There is a special purpose in using the active voice in this context. It is in order to explain how a man is overwhelmed by papancasannàsankhà – whatever it may be – that Venerable Mahà Kaccàna has introduced this sequence of events in three phases. In fact, he is trying to fill in the gap in the rather elliptical statement of the Bud dha, beginning with yatonidànam, bhikkhu, purisam papancasannàsankhà samudàcaranti, “monk, from whatever source papanca sannà sankhà beset a man”. The initial phase is impersonal, but then comes the phase of active participation.

From feeling onwards, the person behind it takes over. What one feels, one perceives; what one perceives, one reasons about; what one reasons about, one turns into papanca. The grossest phase is the third. Venerable MahàKaccànas formula shows how the process of sense-perception gradually assumes a gross form. This third phase is implicit in the words yam papanceti tatonidànam purisam papancasannà­sankhà samudàcaranti, “what one turns into papanca, owing to that papanca sannà sankhà beset that man”. The word purisam is in the accusative case here, implying that the person who directed sense-perception is now beset with, or overwhelmed by, papancasannàsankhà, as a result of which all the evil unskilful mental states come to be. This itself is an index to the importance of the term papanca.

The course of events suggested by these three phases may be illustrated with the legend of the three magicians.

While journeying through a forest, three men, skilled in magic, came upon a scattered heap of bones of a tiger. To display their skill, one of them converted the bones into a complete skeleton, the second gave it flesh and blood, and the third gave it life. The resurrected tiger devoured all three of them. It is such a predicament hinted at by the peculiar syntax of the formula in question.” Ven. Nyanananda in: Nibbana Sermon, 11.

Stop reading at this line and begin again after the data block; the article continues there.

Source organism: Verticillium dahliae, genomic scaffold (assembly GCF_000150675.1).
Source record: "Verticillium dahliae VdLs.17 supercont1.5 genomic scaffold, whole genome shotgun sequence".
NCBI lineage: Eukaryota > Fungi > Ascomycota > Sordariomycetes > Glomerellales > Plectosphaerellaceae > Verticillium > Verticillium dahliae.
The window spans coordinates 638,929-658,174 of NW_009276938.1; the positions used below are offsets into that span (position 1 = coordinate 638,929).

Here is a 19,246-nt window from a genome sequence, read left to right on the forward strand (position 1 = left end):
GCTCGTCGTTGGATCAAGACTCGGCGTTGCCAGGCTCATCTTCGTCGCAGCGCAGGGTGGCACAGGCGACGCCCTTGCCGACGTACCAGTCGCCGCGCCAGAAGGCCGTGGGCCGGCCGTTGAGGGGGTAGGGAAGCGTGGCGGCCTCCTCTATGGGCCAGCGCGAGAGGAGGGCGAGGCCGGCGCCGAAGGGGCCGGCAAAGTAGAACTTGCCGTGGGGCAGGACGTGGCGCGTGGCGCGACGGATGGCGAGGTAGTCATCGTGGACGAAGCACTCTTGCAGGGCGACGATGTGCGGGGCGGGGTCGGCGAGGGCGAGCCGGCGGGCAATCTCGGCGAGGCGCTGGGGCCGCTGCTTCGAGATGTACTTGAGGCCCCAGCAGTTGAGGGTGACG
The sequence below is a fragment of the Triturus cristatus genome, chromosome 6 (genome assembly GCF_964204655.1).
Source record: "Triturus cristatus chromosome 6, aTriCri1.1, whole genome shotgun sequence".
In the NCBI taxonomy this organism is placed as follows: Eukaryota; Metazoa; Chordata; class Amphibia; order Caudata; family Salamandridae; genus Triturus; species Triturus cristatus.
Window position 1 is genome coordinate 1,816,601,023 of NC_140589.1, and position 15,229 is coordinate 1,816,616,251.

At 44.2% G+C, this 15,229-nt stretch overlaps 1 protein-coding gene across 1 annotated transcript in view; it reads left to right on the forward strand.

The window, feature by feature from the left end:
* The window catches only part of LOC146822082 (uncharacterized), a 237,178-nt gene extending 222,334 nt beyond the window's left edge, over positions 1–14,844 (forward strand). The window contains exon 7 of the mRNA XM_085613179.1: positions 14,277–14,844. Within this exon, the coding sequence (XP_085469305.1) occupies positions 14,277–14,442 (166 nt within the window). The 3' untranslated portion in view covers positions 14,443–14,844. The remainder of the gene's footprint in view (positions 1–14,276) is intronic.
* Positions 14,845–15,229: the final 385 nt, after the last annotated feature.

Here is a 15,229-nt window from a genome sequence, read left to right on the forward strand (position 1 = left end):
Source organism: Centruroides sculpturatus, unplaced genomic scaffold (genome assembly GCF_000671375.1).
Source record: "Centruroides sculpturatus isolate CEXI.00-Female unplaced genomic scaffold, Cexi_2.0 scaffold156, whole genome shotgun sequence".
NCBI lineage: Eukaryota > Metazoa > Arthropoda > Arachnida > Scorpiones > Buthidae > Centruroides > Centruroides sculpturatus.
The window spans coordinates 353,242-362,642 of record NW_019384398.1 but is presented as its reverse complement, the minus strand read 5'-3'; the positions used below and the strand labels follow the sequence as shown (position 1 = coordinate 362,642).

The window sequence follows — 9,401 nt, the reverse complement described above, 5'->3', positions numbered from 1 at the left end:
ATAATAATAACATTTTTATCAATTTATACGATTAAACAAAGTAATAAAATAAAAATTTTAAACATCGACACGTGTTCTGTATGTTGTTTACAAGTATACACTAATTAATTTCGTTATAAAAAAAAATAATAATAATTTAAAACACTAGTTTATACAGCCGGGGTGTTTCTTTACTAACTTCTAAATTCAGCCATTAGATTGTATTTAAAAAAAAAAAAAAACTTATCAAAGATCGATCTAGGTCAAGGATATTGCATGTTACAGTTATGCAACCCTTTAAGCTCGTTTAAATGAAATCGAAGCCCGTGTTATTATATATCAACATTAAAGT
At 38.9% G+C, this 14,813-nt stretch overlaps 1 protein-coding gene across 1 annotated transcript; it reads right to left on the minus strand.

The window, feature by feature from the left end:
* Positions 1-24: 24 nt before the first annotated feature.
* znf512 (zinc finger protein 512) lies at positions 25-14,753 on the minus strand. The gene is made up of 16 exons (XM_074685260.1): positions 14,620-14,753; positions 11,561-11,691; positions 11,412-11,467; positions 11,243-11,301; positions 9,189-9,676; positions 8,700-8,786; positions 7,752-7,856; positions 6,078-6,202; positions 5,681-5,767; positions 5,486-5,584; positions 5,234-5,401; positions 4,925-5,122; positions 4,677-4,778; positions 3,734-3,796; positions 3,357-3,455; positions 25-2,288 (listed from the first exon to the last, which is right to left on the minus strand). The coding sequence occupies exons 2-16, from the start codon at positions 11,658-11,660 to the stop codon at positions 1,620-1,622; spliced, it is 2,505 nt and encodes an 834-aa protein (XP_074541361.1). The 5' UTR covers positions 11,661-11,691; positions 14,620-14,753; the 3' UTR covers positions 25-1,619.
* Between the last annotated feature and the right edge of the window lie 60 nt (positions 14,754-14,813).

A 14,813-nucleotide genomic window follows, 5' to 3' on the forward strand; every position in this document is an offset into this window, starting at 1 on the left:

Venerable Kaccayana, the “Elaborator of brief Dhamma statements “, whose profound Dhamma teachings we are looking at here, was a very talented teacher. Attributed to him is also the Petakopadesa, a very old canonical book which may have entered the canon of Buddhist scriptures during the first few hundred years after the Buddha’s Parinibbana. Still, the Petakopadesa shows signs that at least parts of it were conceived during a time where the message of the Buddha was still very lively – not just in theory, but especially in practice. Let’s have a look at the following passage:

“Sacittapariyodāpanaṃ, etaṃ buddhāna sāsanan”ti gāthā cetasikā dhammā vuttā, citte rūpaṃ vuttaṃ. Idaṃ nāmarūpaṃ dukkhaṃ ariyasaccaṃ. Tato sacittapariyodāpanā yaṃ yaṃ odapeti, taṃ dukkhaṃ. Yena odapeti, so maggo. Yato odapanā, so nirodho. Cakkhuṃ ca paṭicca rūpe ca uppajjati cakkhuviññāṇaṃ, tattha sahajātā vedanā saññā cetanā phasso manasikāro ete te dhammā ekalakkhaṇā uppādalakkhaṇena. Yo ca rūpe nibbindati, vedanāya so nibbindati, saññāsaṅkhāraviññāṇesupi so nibbindati.

“…And to clear ones mind, this is the teaching of the Buddhas” [Dhp. v. 183] this verse was said in regard to mental things and to form in the mind. This name-and-form is the Noble Truth of suffering. Therefore the cleansing of ones mind is the cleaning of that which is suffering. Through which one is able to clean, that is the path. As far as the cleaning is concerned, that is cessation. Dependent on sight and forms arises sight-recognition. There, born at the same time, is feeling, perception, intention, contact, attention – these things are all of one characteristic – of the characteristic of arising. And who gets disenchanted from forms, he (also) gets disenchanted from feelings, he (also) gets disenchanted from perception, mental activities and cognition (consciousness).”

Petakopadesa, 5. [pi]

Extracting such a deep meditative (insight) meaning from a “simple” Dhammapada verse – which is intrinsically in line with the word of the Buddha but still in a language unlike the suttas tells us a little bit about the living Dhamma in ancient India after the time of the Buddha. It is quite beautiful to be able to see over the shoulder of those ancient meditation teachers and to be able to investigate their thoughts and insights over the centuries. When was the last time that you have seen (in modern days) such a great in-depth (but short and to the point) explanation of this famous and well quoted Dhammapada verse?


Some more papanca on this topic:




…way too much papanca here: